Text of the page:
DCC are a statutory consultee for all major planning applications in Devon. To help improve our service we are now offering pre-application advice to help improve the outcome for all parties. Please see below for further information including charging. We have also introduced a Ground Water Monitoring Policy to highlight the need for monitoring when infiltration devices are proposed.
Devon County Council, as the Lead Local Flood Authority for its area, are a statutory consultee to the Local Planning Authority (LPA) regarding the provision of surface water management for new ‘major’ development applications. These are defined within Part 1(2) of The Town and Country Planning (Development Management Procedure) (England) Order 2015 (link). We are resourced only to provide this service and as such are unable to respond directly to all public representations that we receive. Any representations that you wish to make should be sent directly to the relevant planning authority, which are listed below, as they are the determining body for any planning application.
Within our statutory consultee role we ensure that we consider all information available to us before providing an unbiased and properly informed decision as to the appropriateness of the surface water management proposed for any new development. Any information sent direct to us will be taken into account when providing our response, however it should be noted that it is not always possible to provide the sender of such information with any direct acknowledgement or specific comment.
The Local Planning Authorities in Devon are – East Devon District Council, Exeter City Council, Teignbridge District Council, South Hams District Council, West Devon Borough Council, Mid Devon District Council, Torridge District Council, North Devon Council, Dartmoor National Park, Exmoor National Park and Devon County Council, (as the planning authority for minerals and waste development and development undertaken by DCC)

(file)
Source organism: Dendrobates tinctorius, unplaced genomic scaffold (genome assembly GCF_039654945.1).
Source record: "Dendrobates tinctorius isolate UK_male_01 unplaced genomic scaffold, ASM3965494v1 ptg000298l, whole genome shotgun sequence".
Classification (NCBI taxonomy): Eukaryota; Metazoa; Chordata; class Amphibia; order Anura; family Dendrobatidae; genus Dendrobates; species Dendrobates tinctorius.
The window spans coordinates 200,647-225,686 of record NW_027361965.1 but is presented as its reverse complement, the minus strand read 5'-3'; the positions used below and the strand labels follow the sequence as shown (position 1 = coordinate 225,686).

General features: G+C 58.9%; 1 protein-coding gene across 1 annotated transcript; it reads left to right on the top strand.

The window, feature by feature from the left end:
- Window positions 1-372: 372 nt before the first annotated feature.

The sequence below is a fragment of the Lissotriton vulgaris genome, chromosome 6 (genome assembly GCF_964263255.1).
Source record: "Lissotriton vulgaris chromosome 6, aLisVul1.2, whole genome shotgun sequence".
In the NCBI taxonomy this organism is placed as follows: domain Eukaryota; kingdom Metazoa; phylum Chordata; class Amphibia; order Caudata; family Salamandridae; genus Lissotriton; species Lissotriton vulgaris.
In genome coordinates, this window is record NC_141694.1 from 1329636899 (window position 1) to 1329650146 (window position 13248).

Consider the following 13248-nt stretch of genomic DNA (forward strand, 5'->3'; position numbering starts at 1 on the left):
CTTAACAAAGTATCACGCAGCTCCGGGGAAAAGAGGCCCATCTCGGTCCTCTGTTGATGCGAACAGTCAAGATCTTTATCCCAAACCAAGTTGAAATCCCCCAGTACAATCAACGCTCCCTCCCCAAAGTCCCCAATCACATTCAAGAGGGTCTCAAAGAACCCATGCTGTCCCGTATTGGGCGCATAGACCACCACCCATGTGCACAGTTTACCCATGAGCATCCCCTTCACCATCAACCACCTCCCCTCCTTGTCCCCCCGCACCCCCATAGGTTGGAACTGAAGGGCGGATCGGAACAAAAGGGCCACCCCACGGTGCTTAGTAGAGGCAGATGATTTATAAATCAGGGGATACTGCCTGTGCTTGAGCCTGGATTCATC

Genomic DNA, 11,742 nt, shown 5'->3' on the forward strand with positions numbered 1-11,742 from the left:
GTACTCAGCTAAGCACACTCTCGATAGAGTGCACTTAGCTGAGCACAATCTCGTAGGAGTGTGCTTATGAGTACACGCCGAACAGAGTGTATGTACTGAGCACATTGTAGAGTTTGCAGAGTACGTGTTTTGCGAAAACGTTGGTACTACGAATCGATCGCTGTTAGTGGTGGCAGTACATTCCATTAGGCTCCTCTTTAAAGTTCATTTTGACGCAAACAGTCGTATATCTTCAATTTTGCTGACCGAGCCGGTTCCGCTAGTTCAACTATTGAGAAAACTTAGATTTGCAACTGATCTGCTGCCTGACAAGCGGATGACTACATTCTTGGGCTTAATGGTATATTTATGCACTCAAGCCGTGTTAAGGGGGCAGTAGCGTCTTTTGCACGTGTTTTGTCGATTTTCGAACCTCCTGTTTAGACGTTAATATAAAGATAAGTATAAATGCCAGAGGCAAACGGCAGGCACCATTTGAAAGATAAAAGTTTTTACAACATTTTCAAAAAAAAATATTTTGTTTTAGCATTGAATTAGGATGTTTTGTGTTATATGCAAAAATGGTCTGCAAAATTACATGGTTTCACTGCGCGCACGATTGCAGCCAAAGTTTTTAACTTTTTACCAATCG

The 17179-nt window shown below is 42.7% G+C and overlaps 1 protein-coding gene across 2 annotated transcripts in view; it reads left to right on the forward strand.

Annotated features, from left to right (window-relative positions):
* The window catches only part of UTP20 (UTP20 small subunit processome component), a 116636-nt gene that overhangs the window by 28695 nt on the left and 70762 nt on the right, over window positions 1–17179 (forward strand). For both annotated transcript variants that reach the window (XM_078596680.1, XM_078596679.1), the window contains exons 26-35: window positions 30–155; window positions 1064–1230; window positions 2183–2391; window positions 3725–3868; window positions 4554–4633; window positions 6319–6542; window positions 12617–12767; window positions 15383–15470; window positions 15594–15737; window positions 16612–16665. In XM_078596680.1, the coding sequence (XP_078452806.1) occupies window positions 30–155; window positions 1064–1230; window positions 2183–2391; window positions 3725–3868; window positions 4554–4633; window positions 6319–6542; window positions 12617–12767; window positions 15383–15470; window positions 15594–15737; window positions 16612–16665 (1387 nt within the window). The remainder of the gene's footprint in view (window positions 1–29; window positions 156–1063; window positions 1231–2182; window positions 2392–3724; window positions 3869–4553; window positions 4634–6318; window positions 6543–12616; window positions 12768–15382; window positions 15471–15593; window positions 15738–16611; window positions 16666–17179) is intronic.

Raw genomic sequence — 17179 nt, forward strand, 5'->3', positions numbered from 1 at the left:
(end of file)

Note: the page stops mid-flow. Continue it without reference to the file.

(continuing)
Approaches to managing surface water which take account of water quantity, water quality, public amenity and biodiversity issues are collectively referred to as Sustainable Drainage Systems (SuDS).
Conventional drainage systems employ underground pipe networks which prevent localised flooding by conveying water away as quickly as possible; they are only effective at managing water quantity (flows and volumes). SuDS are able to manage surface water flows and volumes in open features on the ground surface, whilst also providing benefits to water quality, public amenity and biodiversity. These systems are more sustainable than conventional drainage methods because they:
- Manage runoff volumes and flow rates, reducing the impact of urbanisation on flooding;
- Protect or enhance water quality;
- Are sympathetic to the environmental setting and the needs of the local community;
- Provide a habitat for wildlife in urban watercourses.
More information regarding SuDS can be found on the Susdrain website.
Legislation Changes and Implications
Under Schedule 3 of the Flood and Water management Act (2010), Lead Local Flood Authorities (LLFAs) were to be required to establish a SuDS Approval Body (SAB) which would have required Devon County Council (DCC) to approve, adopt and maintain SuDS features in new developments. However, in December 2014, the Government announced that Schedule 3 would not be enacted because SuDS would be dealt with by strengthening existing planning policy instead. This change, which took effect on 6th April 2015, requires Local Planning Authorities to make the final decision about the suitability of the SuDS provision on new developments and whether it is proportionate to the level of flood risk affecting the site.
Whilst DCC will no longer be required to establish a SAB, we are now a statutory consultee for major developments which have surface water implications. This new responsibility requires us to provide comments in relation to surface water drainage aspects of planning applications, usually within 21 days. prices shown above exclude VAT at 20%)
Last updated: April 2019